“We even saw him wearing a traditional Iraqi dress before the election,” Alaca says, referring to an ankle-length dress, which is accompanied with a keffiyeh. That’s significant as Sadr is almost always seen in public cloaked in a black gown and turban, the attire of a Shia scholar.
In Shia-dominated southern Iraq, pro-Iranian factions have fared particularly badly. “In four or five cities, where both anti-Iran sentiment and protest culture has been high, they could not win even a single seat,” Alaca says.
Iran was once seen as a liberator fighting to rid Iraq from Daesh. But then its backing of politicians who are embroiled in corruption allegations has turned Iraqis against Tehran.
Is Maliki’s success a relief for Iran?
Nouri al Maliki, Iraq’s former prime minister, also did well in the elections on the back of his strong tribal connections. His State of Law Alliance is the second biggest group in the parliament with 37 seats. Alaca says pro-Iranian voters might have shifted towards Maliki.
Maliki, who was forced out of office in 2014 after he failed to stop the Daesh insurgency, has close links with Iran, something that has aided his political survival.
Mehmet Bulovali, an Iraqi-Kurdish political analyst, says Maliki’s success in winning seats shows that Iran still has influence within Iraq.
“The election results show that Iran’s support base has moved from Fatah Alliance to Maliki’s bloc,” sees Bulovali. “While some votes of pro-Iranian factions went to Sadr, most of them shifted to Maliki.”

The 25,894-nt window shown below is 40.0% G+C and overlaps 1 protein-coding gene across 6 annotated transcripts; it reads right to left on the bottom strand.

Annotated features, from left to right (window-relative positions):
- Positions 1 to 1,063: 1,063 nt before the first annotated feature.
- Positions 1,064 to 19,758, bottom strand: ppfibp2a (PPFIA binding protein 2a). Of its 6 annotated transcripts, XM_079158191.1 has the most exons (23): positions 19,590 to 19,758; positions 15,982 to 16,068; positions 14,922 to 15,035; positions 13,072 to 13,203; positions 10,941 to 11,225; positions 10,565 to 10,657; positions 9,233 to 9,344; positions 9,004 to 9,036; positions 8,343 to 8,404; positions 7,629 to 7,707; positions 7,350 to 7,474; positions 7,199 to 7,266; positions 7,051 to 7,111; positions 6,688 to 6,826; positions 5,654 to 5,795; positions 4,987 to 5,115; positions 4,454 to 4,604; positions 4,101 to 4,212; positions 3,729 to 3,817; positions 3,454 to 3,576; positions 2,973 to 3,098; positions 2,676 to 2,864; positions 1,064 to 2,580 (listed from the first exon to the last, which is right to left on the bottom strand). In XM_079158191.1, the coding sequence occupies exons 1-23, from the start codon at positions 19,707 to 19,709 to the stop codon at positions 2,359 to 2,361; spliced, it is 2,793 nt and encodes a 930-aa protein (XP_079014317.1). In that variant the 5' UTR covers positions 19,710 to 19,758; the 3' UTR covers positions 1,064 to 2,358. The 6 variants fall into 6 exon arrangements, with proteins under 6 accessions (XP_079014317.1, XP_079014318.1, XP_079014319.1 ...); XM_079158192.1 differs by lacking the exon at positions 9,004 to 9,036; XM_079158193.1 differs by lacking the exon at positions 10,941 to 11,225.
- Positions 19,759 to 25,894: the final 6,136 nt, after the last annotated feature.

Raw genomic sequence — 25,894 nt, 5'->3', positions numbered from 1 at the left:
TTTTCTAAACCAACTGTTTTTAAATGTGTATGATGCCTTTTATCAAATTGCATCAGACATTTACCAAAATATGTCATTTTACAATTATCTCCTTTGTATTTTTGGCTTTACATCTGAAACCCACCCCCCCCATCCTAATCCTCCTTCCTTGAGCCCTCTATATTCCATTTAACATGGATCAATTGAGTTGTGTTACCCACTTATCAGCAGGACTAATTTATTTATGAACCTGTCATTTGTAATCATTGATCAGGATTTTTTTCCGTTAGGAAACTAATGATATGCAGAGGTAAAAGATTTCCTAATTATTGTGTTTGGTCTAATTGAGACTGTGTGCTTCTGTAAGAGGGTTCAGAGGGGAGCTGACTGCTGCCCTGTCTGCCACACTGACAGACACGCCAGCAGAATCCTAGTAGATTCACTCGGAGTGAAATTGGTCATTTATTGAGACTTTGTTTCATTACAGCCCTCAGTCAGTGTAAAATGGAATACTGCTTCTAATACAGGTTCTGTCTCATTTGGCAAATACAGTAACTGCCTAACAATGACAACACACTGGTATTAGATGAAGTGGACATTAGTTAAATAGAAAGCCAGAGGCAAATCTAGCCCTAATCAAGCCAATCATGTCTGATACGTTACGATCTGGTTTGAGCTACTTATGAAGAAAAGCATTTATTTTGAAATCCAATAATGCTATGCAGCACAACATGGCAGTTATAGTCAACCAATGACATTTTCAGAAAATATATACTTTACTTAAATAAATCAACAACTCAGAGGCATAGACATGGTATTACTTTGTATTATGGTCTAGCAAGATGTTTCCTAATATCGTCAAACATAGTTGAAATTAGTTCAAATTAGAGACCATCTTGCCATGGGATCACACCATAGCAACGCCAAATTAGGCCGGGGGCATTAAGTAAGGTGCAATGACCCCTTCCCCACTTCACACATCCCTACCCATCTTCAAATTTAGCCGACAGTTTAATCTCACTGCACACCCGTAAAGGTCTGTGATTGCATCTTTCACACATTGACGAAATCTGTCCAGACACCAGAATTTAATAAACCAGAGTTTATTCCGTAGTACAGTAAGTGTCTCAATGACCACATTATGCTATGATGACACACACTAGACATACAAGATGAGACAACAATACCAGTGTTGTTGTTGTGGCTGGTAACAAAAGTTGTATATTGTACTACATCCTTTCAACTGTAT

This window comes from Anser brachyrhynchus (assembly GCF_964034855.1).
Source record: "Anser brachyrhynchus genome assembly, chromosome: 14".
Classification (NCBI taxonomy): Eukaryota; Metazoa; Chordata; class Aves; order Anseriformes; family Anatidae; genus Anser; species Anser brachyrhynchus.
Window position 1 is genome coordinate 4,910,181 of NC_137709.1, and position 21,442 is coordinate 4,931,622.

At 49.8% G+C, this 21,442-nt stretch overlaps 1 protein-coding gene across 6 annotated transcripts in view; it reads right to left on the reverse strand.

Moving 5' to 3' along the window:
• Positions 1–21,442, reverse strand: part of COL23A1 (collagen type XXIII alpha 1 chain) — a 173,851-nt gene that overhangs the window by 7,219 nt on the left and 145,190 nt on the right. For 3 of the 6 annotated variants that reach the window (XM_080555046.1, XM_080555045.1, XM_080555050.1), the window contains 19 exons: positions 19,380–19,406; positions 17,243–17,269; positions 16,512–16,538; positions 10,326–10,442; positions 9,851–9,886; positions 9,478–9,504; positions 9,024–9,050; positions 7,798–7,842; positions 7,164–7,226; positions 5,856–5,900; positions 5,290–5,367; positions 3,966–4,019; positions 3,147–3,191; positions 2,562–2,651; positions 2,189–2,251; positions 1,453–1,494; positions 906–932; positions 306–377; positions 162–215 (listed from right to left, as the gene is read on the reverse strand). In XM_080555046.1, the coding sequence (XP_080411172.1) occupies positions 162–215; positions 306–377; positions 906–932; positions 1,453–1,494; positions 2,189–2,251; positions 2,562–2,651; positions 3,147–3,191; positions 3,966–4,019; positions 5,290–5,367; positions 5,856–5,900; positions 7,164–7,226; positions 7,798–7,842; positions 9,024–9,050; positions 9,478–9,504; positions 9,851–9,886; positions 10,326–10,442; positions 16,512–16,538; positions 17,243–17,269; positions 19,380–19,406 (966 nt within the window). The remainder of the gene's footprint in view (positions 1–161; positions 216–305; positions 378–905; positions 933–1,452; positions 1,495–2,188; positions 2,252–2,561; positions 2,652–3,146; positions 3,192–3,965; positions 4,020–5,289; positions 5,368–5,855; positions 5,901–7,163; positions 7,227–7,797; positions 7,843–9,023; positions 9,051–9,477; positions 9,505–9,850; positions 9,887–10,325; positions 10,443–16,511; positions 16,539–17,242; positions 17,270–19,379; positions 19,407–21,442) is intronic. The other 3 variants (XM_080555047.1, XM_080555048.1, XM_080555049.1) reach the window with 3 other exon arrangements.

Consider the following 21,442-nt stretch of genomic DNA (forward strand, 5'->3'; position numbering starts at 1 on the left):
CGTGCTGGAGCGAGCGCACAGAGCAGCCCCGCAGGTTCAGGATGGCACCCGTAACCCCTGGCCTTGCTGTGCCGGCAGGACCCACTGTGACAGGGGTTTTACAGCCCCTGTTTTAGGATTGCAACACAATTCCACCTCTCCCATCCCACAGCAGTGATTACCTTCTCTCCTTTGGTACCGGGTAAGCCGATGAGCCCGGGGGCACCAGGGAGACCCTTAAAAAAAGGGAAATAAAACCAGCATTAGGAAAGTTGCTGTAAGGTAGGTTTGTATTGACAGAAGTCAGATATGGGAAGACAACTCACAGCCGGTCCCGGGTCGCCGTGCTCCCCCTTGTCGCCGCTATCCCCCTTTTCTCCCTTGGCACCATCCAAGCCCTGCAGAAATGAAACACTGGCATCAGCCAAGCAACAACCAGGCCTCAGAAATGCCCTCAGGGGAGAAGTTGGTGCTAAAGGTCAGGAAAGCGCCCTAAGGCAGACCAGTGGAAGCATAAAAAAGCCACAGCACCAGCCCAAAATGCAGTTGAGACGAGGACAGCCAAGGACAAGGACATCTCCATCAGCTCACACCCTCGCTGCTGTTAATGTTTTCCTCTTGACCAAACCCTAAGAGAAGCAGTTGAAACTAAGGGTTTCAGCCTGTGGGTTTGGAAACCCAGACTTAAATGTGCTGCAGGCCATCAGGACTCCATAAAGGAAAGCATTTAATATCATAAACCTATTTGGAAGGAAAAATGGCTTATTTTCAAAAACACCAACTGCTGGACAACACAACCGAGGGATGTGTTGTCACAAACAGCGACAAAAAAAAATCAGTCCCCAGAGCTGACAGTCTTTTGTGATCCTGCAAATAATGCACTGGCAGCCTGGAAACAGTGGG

“Maliki did really well, significantly increasing his votes from the previous elections,” Bulovali says.
This means Sadr and his Sunni and Kurdish partners would need Maliki’s support to form a coalition government, he says.
While Sadr has not shown any signs of joining hands with Maliki, others are more open to the idea.
Masoud Barzani-led Kurdish party and Sunni politician Mohammed Rikan Hadeed al-Halbousi’s bloc have no issues in forming a government with Maliki, according to Bulovali.
“As a result, through Maliki, Iran will be the fourth (coalition) partner in the future Iraqi government,” he says.
Some old faces and groups - Sunni, Shia and Kurdish - have lost significance after the elections - possibly forever, says Bulovali.
“This phenomenon shows an important transformation in Iraqi politics,” he says.
Among the biggest losers are former Prime Minister Haider al Abadi and Sayyed Ammar al Hakim, two Shia politicians, who co-led the Alliance of National State Forces. Their 71 seats were reduced to four or maybe five members, the results showed.
Some Sunni politicians like Saleh al Mutlaq, the leader of the Iraqi Front for National Dialogue, also lost significant ground.
The Patriotic Union of Kurdistan (PUK) and the Gorran movement, the two Kurdish parties, also witnessed significant losses.
The PUK was reduced to 15 seats, far behind the Kurdistan Democratic Party’s 32 seats. The Gorran did much worse. It did not win any seats.
Sunday’s elections might signal the end of the PUK dominance and the further empowerment of the KDP, Barzani’s party. The KDP won seats in Mosul and Kirkuk, where the PUK’s late leader Jalal Talabani was born.